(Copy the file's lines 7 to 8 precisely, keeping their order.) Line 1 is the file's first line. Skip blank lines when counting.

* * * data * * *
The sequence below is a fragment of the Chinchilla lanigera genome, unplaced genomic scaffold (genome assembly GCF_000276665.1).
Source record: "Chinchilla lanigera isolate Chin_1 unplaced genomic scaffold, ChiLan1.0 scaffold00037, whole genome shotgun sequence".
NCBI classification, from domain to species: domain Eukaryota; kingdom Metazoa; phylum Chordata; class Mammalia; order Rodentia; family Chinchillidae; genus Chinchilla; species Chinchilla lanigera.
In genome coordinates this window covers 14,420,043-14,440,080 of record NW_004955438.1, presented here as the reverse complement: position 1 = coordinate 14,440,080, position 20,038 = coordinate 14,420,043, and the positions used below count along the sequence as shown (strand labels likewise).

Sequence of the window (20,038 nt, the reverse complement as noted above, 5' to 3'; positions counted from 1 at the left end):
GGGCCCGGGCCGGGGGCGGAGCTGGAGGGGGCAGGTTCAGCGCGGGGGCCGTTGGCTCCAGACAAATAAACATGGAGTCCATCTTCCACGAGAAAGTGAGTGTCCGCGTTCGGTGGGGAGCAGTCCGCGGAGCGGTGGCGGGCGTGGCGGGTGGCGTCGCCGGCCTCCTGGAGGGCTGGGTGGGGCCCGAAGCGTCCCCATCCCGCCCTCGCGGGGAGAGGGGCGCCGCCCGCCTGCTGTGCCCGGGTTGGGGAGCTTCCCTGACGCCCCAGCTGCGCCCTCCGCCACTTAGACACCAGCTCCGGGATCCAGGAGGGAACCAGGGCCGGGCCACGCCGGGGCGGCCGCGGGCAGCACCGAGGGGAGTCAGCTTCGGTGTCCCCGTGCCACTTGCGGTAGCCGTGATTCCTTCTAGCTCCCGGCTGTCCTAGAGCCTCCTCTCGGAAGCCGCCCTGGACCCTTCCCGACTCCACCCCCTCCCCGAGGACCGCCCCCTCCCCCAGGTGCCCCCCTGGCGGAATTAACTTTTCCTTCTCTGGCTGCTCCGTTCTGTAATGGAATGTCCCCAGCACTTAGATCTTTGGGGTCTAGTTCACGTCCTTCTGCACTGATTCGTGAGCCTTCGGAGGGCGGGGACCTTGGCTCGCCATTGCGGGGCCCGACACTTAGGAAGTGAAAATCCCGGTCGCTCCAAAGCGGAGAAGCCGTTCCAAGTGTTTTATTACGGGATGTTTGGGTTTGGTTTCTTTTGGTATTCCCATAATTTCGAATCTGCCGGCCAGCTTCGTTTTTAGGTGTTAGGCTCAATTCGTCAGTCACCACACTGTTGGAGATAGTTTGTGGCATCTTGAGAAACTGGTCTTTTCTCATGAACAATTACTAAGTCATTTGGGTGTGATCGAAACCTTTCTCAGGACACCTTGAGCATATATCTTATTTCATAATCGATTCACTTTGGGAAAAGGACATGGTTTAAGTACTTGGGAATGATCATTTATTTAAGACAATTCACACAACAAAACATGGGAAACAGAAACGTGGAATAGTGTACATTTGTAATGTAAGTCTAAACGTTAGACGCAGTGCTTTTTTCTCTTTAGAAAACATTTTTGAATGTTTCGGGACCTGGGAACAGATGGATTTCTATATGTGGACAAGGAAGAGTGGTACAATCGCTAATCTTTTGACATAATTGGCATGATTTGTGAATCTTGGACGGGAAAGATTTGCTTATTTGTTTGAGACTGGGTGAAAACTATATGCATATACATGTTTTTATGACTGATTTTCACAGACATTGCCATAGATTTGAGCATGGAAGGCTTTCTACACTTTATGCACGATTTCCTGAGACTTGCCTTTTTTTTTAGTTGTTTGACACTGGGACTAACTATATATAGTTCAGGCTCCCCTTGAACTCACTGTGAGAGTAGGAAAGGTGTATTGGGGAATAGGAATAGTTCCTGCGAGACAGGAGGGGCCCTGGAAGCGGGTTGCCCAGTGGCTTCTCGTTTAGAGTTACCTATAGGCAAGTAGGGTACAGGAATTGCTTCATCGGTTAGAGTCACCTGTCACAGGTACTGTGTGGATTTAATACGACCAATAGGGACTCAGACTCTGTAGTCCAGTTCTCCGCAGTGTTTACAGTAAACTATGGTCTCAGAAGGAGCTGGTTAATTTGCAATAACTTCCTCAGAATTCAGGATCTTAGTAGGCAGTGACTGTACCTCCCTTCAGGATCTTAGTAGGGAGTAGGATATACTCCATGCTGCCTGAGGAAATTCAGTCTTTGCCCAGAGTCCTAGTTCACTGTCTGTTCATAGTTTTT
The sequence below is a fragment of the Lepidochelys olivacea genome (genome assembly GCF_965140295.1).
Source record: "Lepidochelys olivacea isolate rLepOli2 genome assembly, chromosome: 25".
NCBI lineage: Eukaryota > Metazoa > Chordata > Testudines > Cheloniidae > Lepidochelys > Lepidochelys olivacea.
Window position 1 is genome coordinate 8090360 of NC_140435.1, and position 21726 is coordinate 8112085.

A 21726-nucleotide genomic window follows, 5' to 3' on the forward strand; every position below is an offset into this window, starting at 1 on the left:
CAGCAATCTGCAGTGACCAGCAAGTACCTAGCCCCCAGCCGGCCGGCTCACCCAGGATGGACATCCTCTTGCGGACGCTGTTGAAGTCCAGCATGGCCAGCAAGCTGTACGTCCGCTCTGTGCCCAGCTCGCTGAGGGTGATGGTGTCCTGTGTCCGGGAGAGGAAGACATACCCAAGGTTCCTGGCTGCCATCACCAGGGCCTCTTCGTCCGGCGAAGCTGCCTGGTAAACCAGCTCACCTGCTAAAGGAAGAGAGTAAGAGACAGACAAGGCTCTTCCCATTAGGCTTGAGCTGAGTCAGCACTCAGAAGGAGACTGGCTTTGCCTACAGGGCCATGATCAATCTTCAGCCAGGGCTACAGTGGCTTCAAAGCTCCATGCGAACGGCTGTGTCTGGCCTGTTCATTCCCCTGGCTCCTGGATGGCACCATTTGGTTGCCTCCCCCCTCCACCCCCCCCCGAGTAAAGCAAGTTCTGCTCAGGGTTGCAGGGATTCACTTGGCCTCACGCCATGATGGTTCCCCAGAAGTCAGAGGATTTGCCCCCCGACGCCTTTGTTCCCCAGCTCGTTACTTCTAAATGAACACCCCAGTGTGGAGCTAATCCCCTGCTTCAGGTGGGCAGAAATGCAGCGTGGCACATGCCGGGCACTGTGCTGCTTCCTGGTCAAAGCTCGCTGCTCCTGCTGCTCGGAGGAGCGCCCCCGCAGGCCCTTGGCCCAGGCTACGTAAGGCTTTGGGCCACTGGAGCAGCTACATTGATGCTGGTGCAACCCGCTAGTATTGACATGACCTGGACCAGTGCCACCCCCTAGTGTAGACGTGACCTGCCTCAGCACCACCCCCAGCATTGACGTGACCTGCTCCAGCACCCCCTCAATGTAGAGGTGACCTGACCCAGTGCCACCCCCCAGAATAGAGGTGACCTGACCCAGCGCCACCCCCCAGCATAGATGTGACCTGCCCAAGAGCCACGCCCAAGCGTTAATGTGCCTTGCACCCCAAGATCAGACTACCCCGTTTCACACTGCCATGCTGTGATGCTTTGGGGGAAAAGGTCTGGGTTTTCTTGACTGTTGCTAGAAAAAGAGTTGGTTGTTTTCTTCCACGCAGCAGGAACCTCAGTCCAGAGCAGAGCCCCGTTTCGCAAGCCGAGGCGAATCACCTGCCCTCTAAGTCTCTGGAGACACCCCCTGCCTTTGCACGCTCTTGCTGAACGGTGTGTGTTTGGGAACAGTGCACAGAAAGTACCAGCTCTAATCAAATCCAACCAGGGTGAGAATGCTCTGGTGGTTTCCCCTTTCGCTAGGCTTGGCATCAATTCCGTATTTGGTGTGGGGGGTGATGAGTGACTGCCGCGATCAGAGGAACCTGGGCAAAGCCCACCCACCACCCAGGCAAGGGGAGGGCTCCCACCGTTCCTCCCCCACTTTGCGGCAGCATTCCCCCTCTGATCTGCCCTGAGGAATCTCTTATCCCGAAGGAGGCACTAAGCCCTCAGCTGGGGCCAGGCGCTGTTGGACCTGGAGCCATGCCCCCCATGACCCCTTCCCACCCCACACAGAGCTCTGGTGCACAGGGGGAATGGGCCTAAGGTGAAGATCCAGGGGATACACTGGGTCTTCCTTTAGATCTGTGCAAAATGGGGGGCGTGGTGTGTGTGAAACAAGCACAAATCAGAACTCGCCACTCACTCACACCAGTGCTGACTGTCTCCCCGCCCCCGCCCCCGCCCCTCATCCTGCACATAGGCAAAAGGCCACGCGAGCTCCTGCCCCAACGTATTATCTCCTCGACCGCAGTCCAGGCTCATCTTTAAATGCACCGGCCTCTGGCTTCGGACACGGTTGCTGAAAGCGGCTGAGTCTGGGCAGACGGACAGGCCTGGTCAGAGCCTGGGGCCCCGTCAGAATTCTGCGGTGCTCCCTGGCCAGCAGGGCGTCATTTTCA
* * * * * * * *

The sequence below is a fragment of the Lepidochelys olivacea genome (genome assembly GCF_965140295.1).
Source record: "Lepidochelys olivacea isolate rLepOli2 genome assembly, chromosome: 25".